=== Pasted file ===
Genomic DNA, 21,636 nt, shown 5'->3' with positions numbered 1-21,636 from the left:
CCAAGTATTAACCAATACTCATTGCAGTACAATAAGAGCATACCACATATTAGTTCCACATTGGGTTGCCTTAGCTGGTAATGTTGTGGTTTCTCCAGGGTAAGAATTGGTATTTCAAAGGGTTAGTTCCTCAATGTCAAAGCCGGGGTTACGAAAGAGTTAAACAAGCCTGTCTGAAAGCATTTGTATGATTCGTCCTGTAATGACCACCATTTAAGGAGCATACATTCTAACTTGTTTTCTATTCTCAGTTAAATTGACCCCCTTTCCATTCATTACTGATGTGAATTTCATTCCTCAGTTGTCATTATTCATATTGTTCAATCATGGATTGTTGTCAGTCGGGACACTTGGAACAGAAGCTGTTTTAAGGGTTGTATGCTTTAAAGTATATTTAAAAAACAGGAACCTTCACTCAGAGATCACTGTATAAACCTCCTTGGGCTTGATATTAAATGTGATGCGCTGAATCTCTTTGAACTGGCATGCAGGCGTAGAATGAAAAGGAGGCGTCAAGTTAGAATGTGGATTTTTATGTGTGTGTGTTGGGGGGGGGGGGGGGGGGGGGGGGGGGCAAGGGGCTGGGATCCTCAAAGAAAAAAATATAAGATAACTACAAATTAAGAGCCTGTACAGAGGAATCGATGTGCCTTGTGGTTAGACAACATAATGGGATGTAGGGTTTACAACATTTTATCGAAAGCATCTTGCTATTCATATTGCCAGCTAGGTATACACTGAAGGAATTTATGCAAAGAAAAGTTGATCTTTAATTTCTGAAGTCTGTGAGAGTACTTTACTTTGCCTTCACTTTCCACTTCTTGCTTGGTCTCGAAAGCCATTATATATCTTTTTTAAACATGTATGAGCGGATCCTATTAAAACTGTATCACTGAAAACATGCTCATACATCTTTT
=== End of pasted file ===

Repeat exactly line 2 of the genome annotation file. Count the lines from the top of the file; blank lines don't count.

CCAAGTATTAACCAATACTCATTGCAGTACAATAAGAGCATACCACATATTAGTTCCACATTGGGTTGCCTTAGCTGGTAATGTTGTGGTTTCTCCAGGGTAAGAATTGGTATTTCAAAGGGTTAGTTCCTCAATGTCAAAGCCGGGGTTACGAAAGAGTTAAACAAGCCTGTCTGAAAGCATTTGTATGATTCGTCCTGTAATGACCACCATTTAAGGAGCATACATTCTAACTTGTTTTCTATTCTCAGTTAAATTGACCCCCTTTCCATTCATTACTGATGTGAATTTCATTCCTCAGTTGTCATTATTCATATTGTTCAATCATGGATTGTTGTCAGTCGGGACACTTGGAACAGAAGCTGTTTTAAGGGTTGTATGCTTTAAAGTATATTTAAAAAACAGGAACCTTCACTCAGAGATCACTGTATAAACCTCCTTGGGCTTGATATTAAATGTGATGCGCTGAATCTCTTTGAACTGGCATGCAGGCGTAGAATGAAAAGGAGGCGTCAAGTTAGAATGTGGATTTTTATGTGTGTGTGTTGGGGGGGGGGGGGGGGGGGGGGGGGGGCAAGGGGCTGGGATCCTCAAAGAAAAAAATATAAGATAACTACAAATTAAGAGCCTGTACAGAGGAATCGATGTGCCTTGTGGTTAGACAACATAATGGGATGTAGGGTTTACAACATTTTATCGAAAGCATCTTGCTATTCATATTGCCAGCTAGGTATACACTGAAGGAATTTATGCAAAGAAAAGTTGATCTTTAATTTCTGAAGTCTGTGAGAGTACTTTACTTTGCCTTCACTTTCCACTTCTTGCTTGGTCTCGAAAGCCATTATATATCTTTTTTAAACATGTATGAGCGGATCCTATTAAAACTGTATCACTGAAAACATGCTCATACATCTTTT